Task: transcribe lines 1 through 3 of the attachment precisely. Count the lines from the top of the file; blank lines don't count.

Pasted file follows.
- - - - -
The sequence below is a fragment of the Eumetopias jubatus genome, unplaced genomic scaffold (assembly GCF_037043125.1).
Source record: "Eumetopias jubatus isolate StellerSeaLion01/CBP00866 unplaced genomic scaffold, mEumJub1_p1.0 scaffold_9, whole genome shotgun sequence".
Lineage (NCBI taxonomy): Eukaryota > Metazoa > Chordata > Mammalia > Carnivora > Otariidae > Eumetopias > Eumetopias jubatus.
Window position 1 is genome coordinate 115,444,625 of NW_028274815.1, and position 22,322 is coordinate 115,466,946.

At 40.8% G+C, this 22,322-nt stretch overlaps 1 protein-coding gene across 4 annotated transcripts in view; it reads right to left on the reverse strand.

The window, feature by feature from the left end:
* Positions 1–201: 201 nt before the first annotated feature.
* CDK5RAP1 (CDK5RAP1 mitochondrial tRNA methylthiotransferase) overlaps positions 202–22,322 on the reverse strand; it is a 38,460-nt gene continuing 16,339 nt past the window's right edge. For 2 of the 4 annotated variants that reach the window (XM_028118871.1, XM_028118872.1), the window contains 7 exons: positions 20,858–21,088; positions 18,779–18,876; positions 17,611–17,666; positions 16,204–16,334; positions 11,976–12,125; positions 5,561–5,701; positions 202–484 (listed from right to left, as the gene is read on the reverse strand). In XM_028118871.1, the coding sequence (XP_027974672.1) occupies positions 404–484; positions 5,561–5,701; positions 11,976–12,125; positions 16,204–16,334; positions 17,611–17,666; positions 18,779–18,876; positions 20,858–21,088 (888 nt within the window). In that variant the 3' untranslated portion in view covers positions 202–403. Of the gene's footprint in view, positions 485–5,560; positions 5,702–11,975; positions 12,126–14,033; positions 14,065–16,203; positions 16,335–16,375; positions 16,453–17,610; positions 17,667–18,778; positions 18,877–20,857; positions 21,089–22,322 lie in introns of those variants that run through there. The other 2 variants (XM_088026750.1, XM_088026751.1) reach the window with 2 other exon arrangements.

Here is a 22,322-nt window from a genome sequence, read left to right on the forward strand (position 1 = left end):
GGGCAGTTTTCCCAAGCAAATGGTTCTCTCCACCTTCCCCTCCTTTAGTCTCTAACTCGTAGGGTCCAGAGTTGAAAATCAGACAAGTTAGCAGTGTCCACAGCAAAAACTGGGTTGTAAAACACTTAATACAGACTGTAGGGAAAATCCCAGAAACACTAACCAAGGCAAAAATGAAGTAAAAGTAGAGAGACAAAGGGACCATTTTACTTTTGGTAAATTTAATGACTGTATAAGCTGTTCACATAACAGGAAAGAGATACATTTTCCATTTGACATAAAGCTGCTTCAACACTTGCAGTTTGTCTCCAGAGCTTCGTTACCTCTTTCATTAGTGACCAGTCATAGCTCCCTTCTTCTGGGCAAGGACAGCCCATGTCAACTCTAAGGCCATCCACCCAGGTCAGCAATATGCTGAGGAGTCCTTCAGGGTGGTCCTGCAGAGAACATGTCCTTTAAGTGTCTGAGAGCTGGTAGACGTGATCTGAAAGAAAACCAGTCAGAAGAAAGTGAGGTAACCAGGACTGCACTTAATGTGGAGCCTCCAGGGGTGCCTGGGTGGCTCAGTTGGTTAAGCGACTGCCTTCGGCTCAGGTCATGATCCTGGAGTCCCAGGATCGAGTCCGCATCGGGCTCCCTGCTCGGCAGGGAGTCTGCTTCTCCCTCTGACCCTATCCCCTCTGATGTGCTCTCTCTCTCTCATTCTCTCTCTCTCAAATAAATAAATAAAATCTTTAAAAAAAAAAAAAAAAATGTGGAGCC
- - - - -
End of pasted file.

The sequence below is a fragment of the Eumetopias jubatus genome, unplaced genomic scaffold (assembly GCF_037043125.1).
Source record: "Eumetopias jubatus isolate StellerSeaLion01/CBP00866 unplaced genomic scaffold, mEumJub1_p1.0 scaffold_9, whole genome shotgun sequence".
Lineage (NCBI taxonomy): Eukaryota > Metazoa > Chordata > Mammalia > Carnivora > Otariidae > Eumetopias > Eumetopias jubatus.